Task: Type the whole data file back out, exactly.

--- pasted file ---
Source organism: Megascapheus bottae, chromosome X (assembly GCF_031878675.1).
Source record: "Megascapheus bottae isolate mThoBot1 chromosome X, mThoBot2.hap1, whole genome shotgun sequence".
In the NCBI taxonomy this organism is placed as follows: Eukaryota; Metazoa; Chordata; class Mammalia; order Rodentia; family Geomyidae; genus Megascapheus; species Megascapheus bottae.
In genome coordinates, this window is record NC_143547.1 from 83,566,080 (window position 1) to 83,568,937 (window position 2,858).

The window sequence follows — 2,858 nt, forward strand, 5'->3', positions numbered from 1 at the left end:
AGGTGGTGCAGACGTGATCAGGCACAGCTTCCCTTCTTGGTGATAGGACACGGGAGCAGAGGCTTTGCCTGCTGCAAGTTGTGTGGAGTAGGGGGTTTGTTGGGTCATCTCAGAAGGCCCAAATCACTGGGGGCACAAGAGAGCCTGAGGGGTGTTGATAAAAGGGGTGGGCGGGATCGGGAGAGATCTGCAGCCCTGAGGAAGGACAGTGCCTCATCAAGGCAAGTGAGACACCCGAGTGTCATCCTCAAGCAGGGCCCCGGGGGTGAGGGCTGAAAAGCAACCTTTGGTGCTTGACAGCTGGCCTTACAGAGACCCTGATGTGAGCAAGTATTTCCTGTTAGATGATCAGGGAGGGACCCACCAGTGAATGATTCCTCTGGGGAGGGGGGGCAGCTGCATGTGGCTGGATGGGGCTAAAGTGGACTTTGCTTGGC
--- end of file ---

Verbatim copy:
Source organism: Megascapheus bottae, chromosome X (assembly GCF_031878675.1).
Source record: "Megascapheus bottae isolate mThoBot1 chromosome X, mThoBot2.hap1, whole genome shotgun sequence".
In the NCBI taxonomy this organism is placed as follows: Eukaryota; Metazoa; Chordata; class Mammalia; order Rodentia; family Geomyidae; genus Megascapheus; species Megascapheus bottae.
In genome coordinates, this window is record NC_143547.1 from 83,566,080 (window position 1) to 83,568,937 (window position 2,858).

The window sequence follows — 2,858 nt, forward strand, 5'->3', positions numbered from 1 at the left end:
AGGTGGTGCAGACGTGATCAGGCACAGCTTCCCTTCTTGGTGATAGGACACGGGAGCAGAGGCTTTGCCTGCTGCAAGTTGTGTGGAGTAGGGGGTTTGTTGGGTCATCTCAGAAGGCCCAAATCACTGGGGGCACAAGAGAGCCTGAGGGGTGTTGATAAAAGGGGTGGGCGGGATCGGGAGAGATCTGCAGCCCTGAGGAAGGACAGTGCCTCATCAAGGCAAGTGAGACACCCGAGTGTCATCCTCAAGCAGGGCCCCGGGGGTGAGGGCTGAAAAGCAACCTTTGGTGCTTGACAGCTGGCCTTACAGAGACCCTGATGTGAGCAAGTATTTCCTGTTAGATGATCAGGGAGGGACCCACCAGTGAATGATTCCTCTGGGGAGGGGGGGCAGCTGCATGTGGCTGGATGGGGCTAAAGTGGACTTTGCTTGGC